CRS – Armed Conflict in Syria: Overview and U.S. Response. Carla E. Humud, Coordinator Analyst in Middle Eastern Affairs; Christopher M. Blanchard, Specialist in Middle Eastern Affairs; Mary Beth D. Nikitin, Specialist in Nonproliferation April 7, 2017.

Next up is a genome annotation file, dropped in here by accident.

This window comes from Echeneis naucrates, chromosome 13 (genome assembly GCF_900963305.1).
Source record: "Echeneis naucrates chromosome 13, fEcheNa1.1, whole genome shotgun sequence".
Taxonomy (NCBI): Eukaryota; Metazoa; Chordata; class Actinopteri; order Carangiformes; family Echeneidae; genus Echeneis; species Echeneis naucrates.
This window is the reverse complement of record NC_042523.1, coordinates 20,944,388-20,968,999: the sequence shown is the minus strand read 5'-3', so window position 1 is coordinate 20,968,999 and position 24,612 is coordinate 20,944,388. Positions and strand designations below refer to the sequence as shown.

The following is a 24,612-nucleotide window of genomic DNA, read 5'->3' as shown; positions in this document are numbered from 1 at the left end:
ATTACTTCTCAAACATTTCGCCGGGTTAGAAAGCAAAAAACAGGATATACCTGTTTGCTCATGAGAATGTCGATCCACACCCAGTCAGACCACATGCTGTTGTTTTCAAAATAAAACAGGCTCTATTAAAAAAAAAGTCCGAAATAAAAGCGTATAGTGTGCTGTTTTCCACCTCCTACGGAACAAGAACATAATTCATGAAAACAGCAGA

“A deadly chemical weapons attack in Syria on April 4, 2017, and a U.S. military strike in response on April 6 have returned the conflict—now in its seventh year—to the forefront of international attention. In response to the April 4 attack, some Members of Congress called for the United States to conduct a punitive military operation. These Members and some others since have praised President Trump’s decision to launch a limited strike, with some calling on the president to consult with Congress about Syria strategy. Other Members have questioned the president’s authority to launch the strike in the absence of specific prior authorization from Congress. In the past, some in Congress have expressed concern about the international and domestic authorizations for such strikes, their potential unintended consequences, and the possibility of undesirable or unavoidable escalation. Since taking office in January 2017, President Trump has stated his intention to “destroy” the Syria-and Iraq-based insurgent terrorist group known as the Islamic State (IS, also known as ISIL, ISIS, or the Arabic acronym Da’esh), and the president has ordered actions to “accelerate” U.S. military efforts against the group in both countries. In late March, senior U.S. officials signaled that the United States would prioritize the fight against the Islamic State and said that Syrian President Bashar al Asad’s future would be determined by the Syrian people. Nevertheless, in the wake of the April 4 attack, President Trump and senior members of his Administration have spoken more critically of Asad’s leadership, and it remains to be seen whether the United States will more directly seek to compel Asad’s departure from power while pursuing the ongoing campaign against the Islamic State.”